Soul Baby (5 parts)

 

Dear Baby Girl Z,

Part 1

I’m so sorry, I really am. I know you can’t and won’t forgive me, how could you? I will never forgive myself. Everyone, pretty much, hates me. I don’t know what I was thinking, I guess I thought you would complete me, solve all my problems. But, I had to solve them on my own, didn’t I? I think I wanted you in my life for all the wrong reasons and I know that was selfish and horrible.

One of my friends had adopted a baby and she was the light of her mom’s life, she lived for her baby and I thought that having you would make me whole. I had to learn that the only way for a person to be whole was to be whole first.

Z, I will never, ever forget what I did to you in my entire life. Until the day I die I will think about you every day and every night.

I had dreamed about you for the past seven years. I tried to be patient, I had gone through all the legal hoops and still I waited, until finally three years ago. I finally was finished, I was approved, home inspection: check. Now the only thing I had to do was wait.

 

Part 2.

I was a lawyer hoping to make partner and every day was so busy from seven in the morning to at least ten at night. But, I had arranged everything. I had a nanny set up, a nursery, went out with friends, checked my cell phone constantly.

sadness

sadness (Photo credit: Wikipedia)

 

Every day was a possibility, every night could be a disappointment. Even the mailman, Mike, knew my situation and one day, the thick manilla envelope arrived. It was delivered on a bright, sunny Wednesday in the Spring, Mike lingered in the building to hand it to me in person. I didn’t want to share this with anyone so I thanked him and went upstairs to my apartment’s open, airy, bright chrome kitchen and ripped the envelope apart.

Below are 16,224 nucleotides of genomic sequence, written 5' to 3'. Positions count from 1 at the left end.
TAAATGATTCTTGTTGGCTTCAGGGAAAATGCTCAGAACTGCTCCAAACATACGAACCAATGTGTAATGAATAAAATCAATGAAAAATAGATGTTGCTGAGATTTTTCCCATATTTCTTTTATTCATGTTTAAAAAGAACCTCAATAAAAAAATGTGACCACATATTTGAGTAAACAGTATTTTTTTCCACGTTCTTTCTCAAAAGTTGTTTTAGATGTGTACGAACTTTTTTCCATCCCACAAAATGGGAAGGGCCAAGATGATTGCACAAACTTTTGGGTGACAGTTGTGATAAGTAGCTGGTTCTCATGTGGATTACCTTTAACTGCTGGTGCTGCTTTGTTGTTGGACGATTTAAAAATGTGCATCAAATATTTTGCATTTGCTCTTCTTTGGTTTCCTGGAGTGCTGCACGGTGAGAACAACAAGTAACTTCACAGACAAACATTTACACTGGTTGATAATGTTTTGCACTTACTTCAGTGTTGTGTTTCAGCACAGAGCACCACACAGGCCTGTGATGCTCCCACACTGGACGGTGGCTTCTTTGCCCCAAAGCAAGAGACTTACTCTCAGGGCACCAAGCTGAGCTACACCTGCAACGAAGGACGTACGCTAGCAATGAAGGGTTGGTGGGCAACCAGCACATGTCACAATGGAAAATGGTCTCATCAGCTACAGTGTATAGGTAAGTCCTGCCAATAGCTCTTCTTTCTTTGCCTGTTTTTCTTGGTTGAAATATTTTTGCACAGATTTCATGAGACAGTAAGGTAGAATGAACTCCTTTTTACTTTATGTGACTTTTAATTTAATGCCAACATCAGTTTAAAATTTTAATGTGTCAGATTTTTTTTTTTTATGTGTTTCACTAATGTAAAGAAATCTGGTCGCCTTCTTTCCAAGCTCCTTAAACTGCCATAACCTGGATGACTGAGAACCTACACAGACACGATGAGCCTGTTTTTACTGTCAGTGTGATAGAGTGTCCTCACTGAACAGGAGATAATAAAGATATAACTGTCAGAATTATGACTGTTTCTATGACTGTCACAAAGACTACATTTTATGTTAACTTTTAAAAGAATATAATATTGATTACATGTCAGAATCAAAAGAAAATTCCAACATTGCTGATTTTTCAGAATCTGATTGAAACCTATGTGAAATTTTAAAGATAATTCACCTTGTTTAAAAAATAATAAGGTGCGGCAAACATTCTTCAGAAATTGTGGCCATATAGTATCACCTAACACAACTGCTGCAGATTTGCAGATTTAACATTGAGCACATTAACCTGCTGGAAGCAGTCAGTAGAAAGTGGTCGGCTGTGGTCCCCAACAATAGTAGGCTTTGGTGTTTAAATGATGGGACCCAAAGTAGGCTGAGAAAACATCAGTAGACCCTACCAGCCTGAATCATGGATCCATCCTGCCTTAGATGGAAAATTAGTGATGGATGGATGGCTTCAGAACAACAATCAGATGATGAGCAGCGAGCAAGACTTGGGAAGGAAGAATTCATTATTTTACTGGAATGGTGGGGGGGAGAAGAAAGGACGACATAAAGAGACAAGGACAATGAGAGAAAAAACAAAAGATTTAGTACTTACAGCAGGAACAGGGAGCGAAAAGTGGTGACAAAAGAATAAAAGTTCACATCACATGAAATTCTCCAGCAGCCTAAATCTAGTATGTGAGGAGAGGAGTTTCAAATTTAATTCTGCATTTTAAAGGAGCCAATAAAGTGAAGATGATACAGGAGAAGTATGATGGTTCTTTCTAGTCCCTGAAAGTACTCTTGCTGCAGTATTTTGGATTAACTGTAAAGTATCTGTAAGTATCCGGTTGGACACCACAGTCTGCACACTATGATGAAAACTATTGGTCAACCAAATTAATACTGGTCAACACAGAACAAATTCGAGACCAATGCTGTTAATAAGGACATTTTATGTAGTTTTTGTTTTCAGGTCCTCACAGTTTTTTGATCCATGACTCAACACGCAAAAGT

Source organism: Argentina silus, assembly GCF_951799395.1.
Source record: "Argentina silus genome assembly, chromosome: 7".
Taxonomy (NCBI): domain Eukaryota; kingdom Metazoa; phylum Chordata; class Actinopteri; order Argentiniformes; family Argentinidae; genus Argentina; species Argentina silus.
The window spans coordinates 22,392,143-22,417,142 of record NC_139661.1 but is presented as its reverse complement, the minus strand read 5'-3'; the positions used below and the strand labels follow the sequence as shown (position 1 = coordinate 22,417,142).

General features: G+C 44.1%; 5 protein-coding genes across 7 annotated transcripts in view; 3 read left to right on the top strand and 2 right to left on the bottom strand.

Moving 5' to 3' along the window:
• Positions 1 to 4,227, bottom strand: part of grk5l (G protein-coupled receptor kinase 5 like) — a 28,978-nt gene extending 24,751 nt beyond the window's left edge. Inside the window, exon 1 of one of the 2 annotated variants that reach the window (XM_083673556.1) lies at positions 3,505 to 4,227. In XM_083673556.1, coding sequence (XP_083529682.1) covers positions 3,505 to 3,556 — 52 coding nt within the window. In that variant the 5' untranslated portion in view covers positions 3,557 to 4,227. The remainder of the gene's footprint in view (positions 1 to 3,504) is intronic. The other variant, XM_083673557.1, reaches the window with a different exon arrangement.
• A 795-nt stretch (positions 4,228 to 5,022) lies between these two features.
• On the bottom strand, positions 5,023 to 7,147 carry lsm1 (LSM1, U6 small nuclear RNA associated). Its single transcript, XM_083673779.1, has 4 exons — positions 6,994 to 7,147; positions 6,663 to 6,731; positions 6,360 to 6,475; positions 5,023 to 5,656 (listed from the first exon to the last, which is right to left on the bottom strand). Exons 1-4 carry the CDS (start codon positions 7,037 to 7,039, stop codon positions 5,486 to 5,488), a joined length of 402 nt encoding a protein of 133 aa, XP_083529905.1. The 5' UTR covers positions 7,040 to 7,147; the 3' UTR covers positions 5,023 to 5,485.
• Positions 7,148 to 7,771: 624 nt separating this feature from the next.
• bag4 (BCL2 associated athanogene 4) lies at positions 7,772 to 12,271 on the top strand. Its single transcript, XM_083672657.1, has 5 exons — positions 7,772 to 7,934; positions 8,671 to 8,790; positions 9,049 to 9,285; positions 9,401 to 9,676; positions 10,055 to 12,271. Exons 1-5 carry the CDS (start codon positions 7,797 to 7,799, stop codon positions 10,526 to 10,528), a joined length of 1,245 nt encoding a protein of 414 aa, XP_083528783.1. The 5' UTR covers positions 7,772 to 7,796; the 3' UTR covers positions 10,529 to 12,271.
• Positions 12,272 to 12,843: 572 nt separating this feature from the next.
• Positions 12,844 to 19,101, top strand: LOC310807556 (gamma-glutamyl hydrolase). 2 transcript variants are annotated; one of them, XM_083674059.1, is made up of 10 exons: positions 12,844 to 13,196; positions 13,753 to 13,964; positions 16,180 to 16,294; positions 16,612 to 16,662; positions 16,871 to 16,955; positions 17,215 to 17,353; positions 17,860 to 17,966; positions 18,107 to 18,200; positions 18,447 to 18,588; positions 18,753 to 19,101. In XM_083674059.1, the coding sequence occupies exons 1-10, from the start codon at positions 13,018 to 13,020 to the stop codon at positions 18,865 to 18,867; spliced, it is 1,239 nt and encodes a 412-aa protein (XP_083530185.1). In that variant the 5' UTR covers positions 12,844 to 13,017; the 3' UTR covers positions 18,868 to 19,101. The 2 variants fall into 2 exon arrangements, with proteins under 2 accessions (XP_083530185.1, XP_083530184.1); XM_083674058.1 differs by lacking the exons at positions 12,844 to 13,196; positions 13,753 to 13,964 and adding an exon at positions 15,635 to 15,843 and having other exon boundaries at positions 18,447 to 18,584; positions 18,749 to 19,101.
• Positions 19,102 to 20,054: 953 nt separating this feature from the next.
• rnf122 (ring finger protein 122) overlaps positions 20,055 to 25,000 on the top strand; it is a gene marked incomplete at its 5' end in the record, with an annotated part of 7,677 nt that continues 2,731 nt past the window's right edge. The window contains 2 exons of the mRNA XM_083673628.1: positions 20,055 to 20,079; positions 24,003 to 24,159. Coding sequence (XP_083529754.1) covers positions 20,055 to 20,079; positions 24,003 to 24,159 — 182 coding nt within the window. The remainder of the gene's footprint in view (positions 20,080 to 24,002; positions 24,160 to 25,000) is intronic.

Thinking

Thinking (Photo credit: Moyan_Brenn DeLight (back again))

One look at the black and white photograph, seeing your eyes, your deep, dark sad eyes and I held my breath, waiting for the tenderness to overwhelm me. I didn’t feel happy or joyful, I felt terrified and wrong. I thought to myself:’ I’m having a heart attack.’ “I was in shock” I told myself, “of course” and waited to feel the love and sense of motherhood I had longed for. This was MY baby, the baby I had looked forward to for years. My stomach sank to my frigid feet, I felt out of control, overwhelmed, out of my mind. I felt hollow inside and empty but mostly, I felt nothing.

 

Part 3.

“That’s ridiculous” I thought, “it’s just shock. I’m scared, nervous maybe and more than a little unsure.” I talked myself into first day jitters but I only had a photograph and all I could see was the pain in your eyes. I turned away, I walked to the living room, leaving the photograph sitting, turned over on the kitchen counter. The second I turned my back I knew what I had to do,  I knew it in my head, right away, right after, in my heart.

I called my best friend to come over because I was absolutely hysterical, she came but I could not be calmed down. I had made the wrong decision. I would call the agency and tell them that the deal fell through and I’m sure she would be happier with a family, one with kids…and a dog.

Part 4.

I’ve lived with this pain, this regret for many years. Why, how, could I have walked away from my Soul Baby?  I thought all I had wanted to do was be a mother, I swear, until it was almost possible. What was I trying to prove? I was in no way able to offer the love and stability of a child AND have a full-time career. I was selfish, I wanted both. But, after looking at the photo of your sad, tortured eyes, I could not do that to you again. This was not a trial run, or sweater that I could exchange in the store. This was a life and I knew I couldn’t handle it.